Moore's take begins, slightly confusingly, on Mars with weird aliens and atmospheric Martian landscapes. There is some nice detail and some striking images. You have to remember that in the world of the League all the famous characters from fiction are real and the charm of these stories derives from that clever idea. You won't get all the references but it's great fun to spot as many as you can can and learn more about the others. On Mars a group of aliens ("Molluscs") have been creating a lot of trouble for the native Martians but are eventually driven away by the efforts of (Edgar Rice Burroughs') John Carter (of Mars) and Gullivar Jones (from Edwin Lester Linden Arnold's 'Gulliver of Mars') plus the Sorns (from 'Out of the Silent Planet' by CS Lewis). The real trouble is only just beginning though because these nasty aliens decide to head straight for Earth, which they have every intention of taking over.
One of the joys of this comic is the care and attention that has gone into it. There are many little moments or panels that are a notch above your standard graphic novel/comic fare. The first introduction to the League in this volume is a good case in point. We see the night sky full of stars and then a foot appears. We realise it's merely a puddle with reflected stars in the moonlight and people are running through it to get somewhere. The League's special carriage has arrived and they step out to a gawping crowd who have no idea what to make of them. The League have been summoned because the first cylinder has landed. Moore is quite faithful to the book with the unscrewing of the cylinder and the man falling in the pit etc. The art by Kevin O'Neil is very stylish throughout too and he draws the Martian's heat-ray gizmos and tripods exceptionally well. His rendition of the actual Martians is also very faithful to the novel. The first appearance of a tripod is done during a storm at night and it's very atmospheric and effective.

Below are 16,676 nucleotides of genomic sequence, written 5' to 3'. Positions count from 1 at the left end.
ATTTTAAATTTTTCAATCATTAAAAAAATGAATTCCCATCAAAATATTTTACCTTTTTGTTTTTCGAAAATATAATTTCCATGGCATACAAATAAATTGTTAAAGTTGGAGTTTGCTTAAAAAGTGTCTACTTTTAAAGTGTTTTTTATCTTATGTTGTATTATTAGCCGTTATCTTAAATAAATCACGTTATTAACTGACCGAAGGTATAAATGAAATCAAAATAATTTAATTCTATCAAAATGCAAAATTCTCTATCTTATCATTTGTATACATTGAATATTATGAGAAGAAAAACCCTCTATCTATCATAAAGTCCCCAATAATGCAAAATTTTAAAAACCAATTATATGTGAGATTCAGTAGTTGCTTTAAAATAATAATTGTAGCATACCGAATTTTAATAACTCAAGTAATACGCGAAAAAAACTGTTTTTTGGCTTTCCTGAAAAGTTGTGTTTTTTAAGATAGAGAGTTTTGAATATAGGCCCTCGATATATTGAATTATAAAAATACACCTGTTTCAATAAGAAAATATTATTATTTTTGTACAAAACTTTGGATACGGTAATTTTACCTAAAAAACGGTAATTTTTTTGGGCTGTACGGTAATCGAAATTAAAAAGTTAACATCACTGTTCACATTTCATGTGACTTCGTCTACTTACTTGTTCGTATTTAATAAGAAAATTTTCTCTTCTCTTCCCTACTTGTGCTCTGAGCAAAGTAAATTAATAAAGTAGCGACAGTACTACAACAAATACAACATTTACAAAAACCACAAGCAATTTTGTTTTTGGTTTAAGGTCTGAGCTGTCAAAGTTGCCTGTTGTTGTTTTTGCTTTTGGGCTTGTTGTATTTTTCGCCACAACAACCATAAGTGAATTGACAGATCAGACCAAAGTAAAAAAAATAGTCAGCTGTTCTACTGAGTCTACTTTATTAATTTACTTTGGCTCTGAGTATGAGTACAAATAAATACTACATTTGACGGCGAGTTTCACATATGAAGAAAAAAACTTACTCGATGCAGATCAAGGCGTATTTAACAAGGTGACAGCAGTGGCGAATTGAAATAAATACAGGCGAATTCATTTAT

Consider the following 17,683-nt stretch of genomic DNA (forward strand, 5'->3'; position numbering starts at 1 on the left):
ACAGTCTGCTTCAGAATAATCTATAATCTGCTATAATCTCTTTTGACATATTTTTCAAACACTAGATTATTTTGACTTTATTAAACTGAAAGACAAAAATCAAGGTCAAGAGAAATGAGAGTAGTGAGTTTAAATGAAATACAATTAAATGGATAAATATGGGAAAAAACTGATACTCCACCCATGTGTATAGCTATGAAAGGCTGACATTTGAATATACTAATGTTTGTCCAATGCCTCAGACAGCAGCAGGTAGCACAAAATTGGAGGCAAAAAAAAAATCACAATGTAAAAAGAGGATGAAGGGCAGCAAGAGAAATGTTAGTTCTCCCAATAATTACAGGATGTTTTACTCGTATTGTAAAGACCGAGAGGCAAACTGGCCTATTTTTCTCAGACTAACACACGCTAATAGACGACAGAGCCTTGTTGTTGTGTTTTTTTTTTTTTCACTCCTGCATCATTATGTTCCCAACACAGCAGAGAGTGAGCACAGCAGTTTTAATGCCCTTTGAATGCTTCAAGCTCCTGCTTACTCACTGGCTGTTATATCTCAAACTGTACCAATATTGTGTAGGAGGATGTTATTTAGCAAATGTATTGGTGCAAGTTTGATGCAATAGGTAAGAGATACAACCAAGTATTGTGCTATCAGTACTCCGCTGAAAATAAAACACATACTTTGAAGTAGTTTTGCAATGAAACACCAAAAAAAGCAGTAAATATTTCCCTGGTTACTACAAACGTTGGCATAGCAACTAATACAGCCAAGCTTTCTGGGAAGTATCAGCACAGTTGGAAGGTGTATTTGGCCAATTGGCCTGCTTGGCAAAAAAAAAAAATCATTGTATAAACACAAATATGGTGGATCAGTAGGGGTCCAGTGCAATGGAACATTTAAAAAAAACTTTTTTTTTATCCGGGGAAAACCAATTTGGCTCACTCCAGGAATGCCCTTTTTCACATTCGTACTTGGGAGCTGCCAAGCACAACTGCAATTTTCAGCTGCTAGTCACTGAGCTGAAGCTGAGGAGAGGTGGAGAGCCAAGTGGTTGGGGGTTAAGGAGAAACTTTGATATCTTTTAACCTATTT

Once the British Army units have been routed on the common by the Martians, effectively done via a creepy splash page, Moore starts to go off in his own direction as the League begin their missions. The book is full of twists and turns with countless references and little jokes to spot. Campion Bond and Mycroft Holmes are back and there is an expanded role for Hyde in the book. Hyde has all but taken over Jekyll and is now sort of like a far more foul-mouthed and dangerous version of The Thing from The Fantastic Four. He's both noble and insane and has many of the funny lines and a major part in the story, especially the end. He also has a slightly touching 'Beauty and the Beast' type relationship with Mina Murray.